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Setting the scene

Student Vanessa Brenengen sews a theater costume

Junior theater major Vanessa Brenengen (pictured) was one of nine student costumers who worked on the DU production of Pippin. Photo: Tim Ryan

Anyone who says that appearances don’t matter is lying.

DU theater students can attest, as appearance is particularly important for those who spend time on stage. An actor’s costume can have a dramatic effect on his or her creative process, influencing character development, movement, confidence, timing and comfort in a character’s skin. To be effective, costume pieces must be incorporated into a production as soon as possible.

“Once a show is cast, we get the actors in shoes that are appropriate for that character in that specific time period so they get used to moving in them,” says Tricia Stevens, DU’s resident costume designer and theater manager. “It’s not always easy, particularly when you have to put a guy in high heels for the first time.”

For the past 10 years, Stevens has costumed virtually every DU theater production — three shows per year — with the help of several student costumers. DU’s March production of Pippin employed a crew of nine students who, along with costume shop manager Laurie Klapperich, transformed Stevens’ designs into reality.

“Students assist with whatever their skills allow them to do,” says Stevens, an adjunct professor who teaches Costume Design I & II, Stage Make-up and Stage Management. “In the fundamental stages of skill building, students learn to hem, apply buttons, snaps, hooks and eyes, and such. They’ll likely work on all the garments for a show. As their skills progress, however, it’s common for one student to work on one garment from beginning to end.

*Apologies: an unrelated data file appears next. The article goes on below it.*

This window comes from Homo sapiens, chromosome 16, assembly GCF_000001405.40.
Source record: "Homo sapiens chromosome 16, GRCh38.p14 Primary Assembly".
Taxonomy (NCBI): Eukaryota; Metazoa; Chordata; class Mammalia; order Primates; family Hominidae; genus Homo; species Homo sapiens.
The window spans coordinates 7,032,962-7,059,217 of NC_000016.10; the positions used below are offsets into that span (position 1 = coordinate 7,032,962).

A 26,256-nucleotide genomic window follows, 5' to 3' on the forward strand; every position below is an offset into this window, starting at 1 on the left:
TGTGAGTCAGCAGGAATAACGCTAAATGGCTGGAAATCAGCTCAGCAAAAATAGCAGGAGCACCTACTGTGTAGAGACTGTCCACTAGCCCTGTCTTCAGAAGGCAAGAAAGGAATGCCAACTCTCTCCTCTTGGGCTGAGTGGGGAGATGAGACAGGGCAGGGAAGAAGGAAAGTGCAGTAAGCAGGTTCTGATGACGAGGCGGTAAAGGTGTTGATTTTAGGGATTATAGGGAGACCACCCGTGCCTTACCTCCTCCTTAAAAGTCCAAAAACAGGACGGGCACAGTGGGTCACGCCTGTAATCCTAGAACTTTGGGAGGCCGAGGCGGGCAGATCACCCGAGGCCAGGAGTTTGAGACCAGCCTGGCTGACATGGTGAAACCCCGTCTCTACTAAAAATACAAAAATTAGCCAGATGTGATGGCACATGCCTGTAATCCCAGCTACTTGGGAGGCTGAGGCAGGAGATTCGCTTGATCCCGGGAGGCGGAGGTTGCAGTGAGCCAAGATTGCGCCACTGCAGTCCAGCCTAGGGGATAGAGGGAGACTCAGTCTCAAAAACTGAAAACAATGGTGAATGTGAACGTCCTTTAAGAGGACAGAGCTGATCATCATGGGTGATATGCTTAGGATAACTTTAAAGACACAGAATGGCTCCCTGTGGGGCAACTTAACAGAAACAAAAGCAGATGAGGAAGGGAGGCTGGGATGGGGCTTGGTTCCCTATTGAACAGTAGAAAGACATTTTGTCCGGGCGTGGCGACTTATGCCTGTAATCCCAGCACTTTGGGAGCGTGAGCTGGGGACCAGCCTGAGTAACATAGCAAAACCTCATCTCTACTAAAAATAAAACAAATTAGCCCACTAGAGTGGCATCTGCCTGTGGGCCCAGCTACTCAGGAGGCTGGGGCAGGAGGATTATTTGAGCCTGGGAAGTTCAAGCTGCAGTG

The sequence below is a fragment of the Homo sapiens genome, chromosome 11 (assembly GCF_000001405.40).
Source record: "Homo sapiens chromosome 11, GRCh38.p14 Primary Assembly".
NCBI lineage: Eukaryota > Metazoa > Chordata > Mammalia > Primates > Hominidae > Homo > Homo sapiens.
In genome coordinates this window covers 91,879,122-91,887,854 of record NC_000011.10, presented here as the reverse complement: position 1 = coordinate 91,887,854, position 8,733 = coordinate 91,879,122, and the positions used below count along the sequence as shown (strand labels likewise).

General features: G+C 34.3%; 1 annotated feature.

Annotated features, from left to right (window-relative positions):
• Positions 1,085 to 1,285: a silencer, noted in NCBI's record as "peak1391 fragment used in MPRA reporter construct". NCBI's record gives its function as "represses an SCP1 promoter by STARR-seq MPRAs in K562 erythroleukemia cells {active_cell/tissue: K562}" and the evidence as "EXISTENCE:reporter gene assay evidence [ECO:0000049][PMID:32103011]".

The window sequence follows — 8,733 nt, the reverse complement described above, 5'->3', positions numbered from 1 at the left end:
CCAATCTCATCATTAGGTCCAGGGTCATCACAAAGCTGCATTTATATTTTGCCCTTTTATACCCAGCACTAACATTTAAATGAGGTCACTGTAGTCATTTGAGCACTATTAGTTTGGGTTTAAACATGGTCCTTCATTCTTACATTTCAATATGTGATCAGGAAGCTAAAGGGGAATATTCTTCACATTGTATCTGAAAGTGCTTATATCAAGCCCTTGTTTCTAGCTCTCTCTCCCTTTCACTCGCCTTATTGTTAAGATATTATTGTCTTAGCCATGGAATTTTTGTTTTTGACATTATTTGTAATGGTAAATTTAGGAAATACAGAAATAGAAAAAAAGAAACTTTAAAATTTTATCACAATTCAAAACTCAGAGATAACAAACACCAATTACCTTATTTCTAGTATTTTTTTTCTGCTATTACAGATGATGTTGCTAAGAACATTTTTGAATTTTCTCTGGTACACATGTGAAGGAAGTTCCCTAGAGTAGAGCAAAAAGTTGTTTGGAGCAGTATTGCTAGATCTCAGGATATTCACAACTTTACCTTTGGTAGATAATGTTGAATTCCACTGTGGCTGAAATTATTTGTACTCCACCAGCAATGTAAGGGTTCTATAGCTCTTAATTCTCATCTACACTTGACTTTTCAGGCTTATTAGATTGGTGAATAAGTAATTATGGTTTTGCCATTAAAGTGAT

“I’ve had students who come to me not knowing how to sew and leave knowing how to make corsets,” Stevens adds. “That makes me very proud. My job is to make them employable.”

One way she accomplishes this is by giving students plenty of hands-on experience. Shoes aside, every cast member in any given production requires at least five major costume pieces, including pants or a skirt, a shirt or bodice, undergarments and sometimes layers of petticoats, depending on the show. For Henry VI Part III, DU’s 2005 fall production, student costumers also had to contend with rigging and sheaths for weapons, various forms of headwear, gloves, knee and elbow pads, and copious amounts of fake blood.

The key to being a marketable costume designer is unlocking one’s imagination, says Stevens, whose first foray into theater was as a performer. “I teach students that a willingness to play is crucial,” she says. “I also teach them that the design they fall in love with is usually the one they’ll have to throw away because they’ll end up designing everything else around that one concept.”

With so much being thrown at them, aspiring designers do well to learn other aspects of production. Colin Roybal, BA theater and English ’06, worked on the costume crew for Henry VI Part III, took on a role in Pippin and served as master electrician for that show. “I’ve realized that acting isn’t my only strength,” Roybal says. “I’ve developed a great knack for technical design, specifically in lighting, set design and costume design.

“The broader education I’ve received at DU about all areas of theater has given me the tools I need to be more marketable to theater companies in the future.”


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